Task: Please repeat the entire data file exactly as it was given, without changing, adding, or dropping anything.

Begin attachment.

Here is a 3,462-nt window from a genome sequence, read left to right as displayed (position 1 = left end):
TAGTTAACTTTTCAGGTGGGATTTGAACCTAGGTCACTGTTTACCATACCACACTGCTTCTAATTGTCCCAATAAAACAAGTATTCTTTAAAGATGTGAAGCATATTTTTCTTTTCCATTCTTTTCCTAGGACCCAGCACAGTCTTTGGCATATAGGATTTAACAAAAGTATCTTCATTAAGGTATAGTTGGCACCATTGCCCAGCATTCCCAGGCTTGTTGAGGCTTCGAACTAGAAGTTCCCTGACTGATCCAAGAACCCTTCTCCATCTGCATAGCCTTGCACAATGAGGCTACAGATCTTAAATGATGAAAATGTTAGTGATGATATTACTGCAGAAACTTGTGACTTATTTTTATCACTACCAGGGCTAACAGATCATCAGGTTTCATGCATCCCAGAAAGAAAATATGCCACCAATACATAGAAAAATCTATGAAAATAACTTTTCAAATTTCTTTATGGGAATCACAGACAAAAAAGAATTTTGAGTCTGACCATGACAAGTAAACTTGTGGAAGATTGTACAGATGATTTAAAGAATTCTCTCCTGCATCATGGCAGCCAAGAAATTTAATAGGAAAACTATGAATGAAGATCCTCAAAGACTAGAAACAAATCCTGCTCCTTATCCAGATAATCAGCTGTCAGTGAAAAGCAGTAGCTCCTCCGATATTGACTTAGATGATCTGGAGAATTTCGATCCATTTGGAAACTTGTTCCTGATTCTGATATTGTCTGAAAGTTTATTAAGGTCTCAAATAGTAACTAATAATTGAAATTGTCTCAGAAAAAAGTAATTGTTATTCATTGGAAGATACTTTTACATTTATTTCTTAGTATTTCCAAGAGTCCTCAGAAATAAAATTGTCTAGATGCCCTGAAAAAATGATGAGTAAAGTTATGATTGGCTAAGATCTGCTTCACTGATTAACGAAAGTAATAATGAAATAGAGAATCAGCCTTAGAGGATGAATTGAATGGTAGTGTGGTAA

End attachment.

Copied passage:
Here is a 3,462-nt window from a genome sequence, read left to right as displayed (position 1 = left end):
TAGTTAACTTTTCAGGTGGGATTTGAACCTAGGTCACTGTTTACCATACCACACTGCTTCTAATTGTCCCAATAAAACAAGTATTCTTTAAAGATGTGAAGCATATTTTTCTTTTCCATTCTTTTCCTAGGACCCAGCACAGTCTTTGGCATATAGGATTTAACAAAAGTATCTTCATTAAGGTATAGTTGGCACCATTGCCCAGCATTCCCAGGCTTGTTGAGGCTTCGAACTAGAAGTTCCCTGACTGATCCAAGAACCCTTCTCCATCTGCATAGCCTTGCACAATGAGGCTACAGATCTTAAATGATGAAAATGTTAGTGATGATATTACTGCAGAAACTTGTGACTTATTTTTATCACTACCAGGGCTAACAGATCATCAGGTTTCATGCATCCCAGAAAGAAAATATGCCACCAATACATAGAAAAATCTATGAAAATAACTTTTCAAATTTCTTTATGGGAATCACAGACAAAAAAGAATTTTGAGTCTGACCATGACAAGTAAACTTGTGGAAGATTGTACAGATGATTTAAAGAATTCTCTCCTGCATCATGGCAGCCAAGAAATTTAATAGGAAAACTATGAATGAAGATCCTCAAAGACTAGAAACAAATCCTGCTCCTTATCCAGATAATCAGCTGTCAGTGAAAAGCAGTAGCTCCTCCGATATTGACTTAGATGATCTGGAGAATTTCGATCCATTTGGAAACTTGTTCCTGATTCTGATATTGTCTGAAAGTTTATTAAGGTCTCAAATAGTAACTAATAATTGAAATTGTCTCAGAAAAAAGTAATTGTTATTCATTGGAAGATACTTTTACATTTATTTCTTAGTATTTCCAAGAGTCCTCAGAAATAAAATTGTCTAGATGCCCTGAAAAAATGATGAGTAAAGTTATGATTGGCTAAGATCTGCTTCACTGATTAACGAAAGTAATAATGAAATAGAGAATCAGCCTTAGAGGATGAATTGAATGGTAGTGTGGTAA